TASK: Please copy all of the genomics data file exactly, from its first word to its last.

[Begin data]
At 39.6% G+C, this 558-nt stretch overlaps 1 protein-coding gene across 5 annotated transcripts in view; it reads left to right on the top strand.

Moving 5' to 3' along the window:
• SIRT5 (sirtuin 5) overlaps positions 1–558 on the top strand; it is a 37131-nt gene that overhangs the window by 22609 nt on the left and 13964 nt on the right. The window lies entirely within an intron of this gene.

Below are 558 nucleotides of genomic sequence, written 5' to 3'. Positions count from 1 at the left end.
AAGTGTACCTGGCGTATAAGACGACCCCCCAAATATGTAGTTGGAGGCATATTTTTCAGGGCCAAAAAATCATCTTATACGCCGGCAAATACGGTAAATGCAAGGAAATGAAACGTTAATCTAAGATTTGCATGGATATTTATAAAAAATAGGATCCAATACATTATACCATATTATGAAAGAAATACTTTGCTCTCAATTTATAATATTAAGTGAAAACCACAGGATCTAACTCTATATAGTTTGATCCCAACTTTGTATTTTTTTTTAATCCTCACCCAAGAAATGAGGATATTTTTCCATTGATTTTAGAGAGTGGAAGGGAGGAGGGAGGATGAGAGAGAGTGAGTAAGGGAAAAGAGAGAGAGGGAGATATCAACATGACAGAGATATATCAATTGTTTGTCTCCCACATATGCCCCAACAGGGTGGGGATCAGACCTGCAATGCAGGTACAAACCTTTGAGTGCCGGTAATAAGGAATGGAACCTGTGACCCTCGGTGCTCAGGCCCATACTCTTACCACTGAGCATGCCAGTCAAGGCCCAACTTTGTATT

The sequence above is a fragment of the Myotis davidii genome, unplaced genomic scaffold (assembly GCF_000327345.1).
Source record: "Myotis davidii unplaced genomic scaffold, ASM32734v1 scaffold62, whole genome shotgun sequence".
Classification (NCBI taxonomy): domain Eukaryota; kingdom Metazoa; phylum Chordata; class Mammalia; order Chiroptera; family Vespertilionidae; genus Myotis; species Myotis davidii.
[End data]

At 39.6% G+C, this 558-nt stretch overlaps 1 protein-coding gene across 5 annotated transcripts in view; it reads left to right on the top strand.

Moving 5' to 3' along the window:
• SIRT5 (sirtuin 5) overlaps positions 1–558 on the top strand; it is a 37131-nt gene that overhangs the window by 22609 nt on the left and 13964 nt on the right. The window lies entirely within an intron of this gene.

Below are 558 nucleotides of genomic sequence, written 5' to 3'. Positions count from 1 at the left end.
AAGTGTACCTGGCGTATAAGACGACCCCCCAAATATGTAGTTGGAGGCATATTTTTCAGGGCCAAAAAATCATCTTATACGCCGGCAAATACGGTAAATGCAAGGAAATGAAACGTTAATCTAAGATTTGCATGGATATTTATAAAAAATAGGATCCAATACATTATACCATATTATGAAAGAAATACTTTGCTCTCAATTTATAATATTAAGTGAAAACCACAGGATCTAACTCTATATAGTTTGATCCCAACTTTGTATTTTTTTTTAATCCTCACCCAAGAAATGAGGATATTTTTCCATTGATTTTAGAGAGTGGAAGGGAGGAGGGAGGATGAGAGAGAGTGAGTAAGGGAAAAGAGAGAGAGGGAGATATCAACATGACAGAGATATATCAATTGTTTGTCTCCCACATATGCCCCAACAGGGTGGGGATCAGACCTGCAATGCAGGTACAAACCTTTGAGTGCCGGTAATAAGGAATGGAACCTGTGACCCTCGGTGCTCAGGCCCATACTCTTACCACTGAGCATGCCAGTCAAGGCCCAACTTTGTATT

The sequence above is a fragment of the Myotis davidii genome, unplaced genomic scaffold (assembly GCF_000327345.1).
Source record: "Myotis davidii unplaced genomic scaffold, ASM32734v1 scaffold62, whole genome shotgun sequence".
Classification (NCBI taxonomy): domain Eukaryota; kingdom Metazoa; phylum Chordata; class Mammalia; order Chiroptera; family Vespertilionidae; genus Myotis; species Myotis davidii.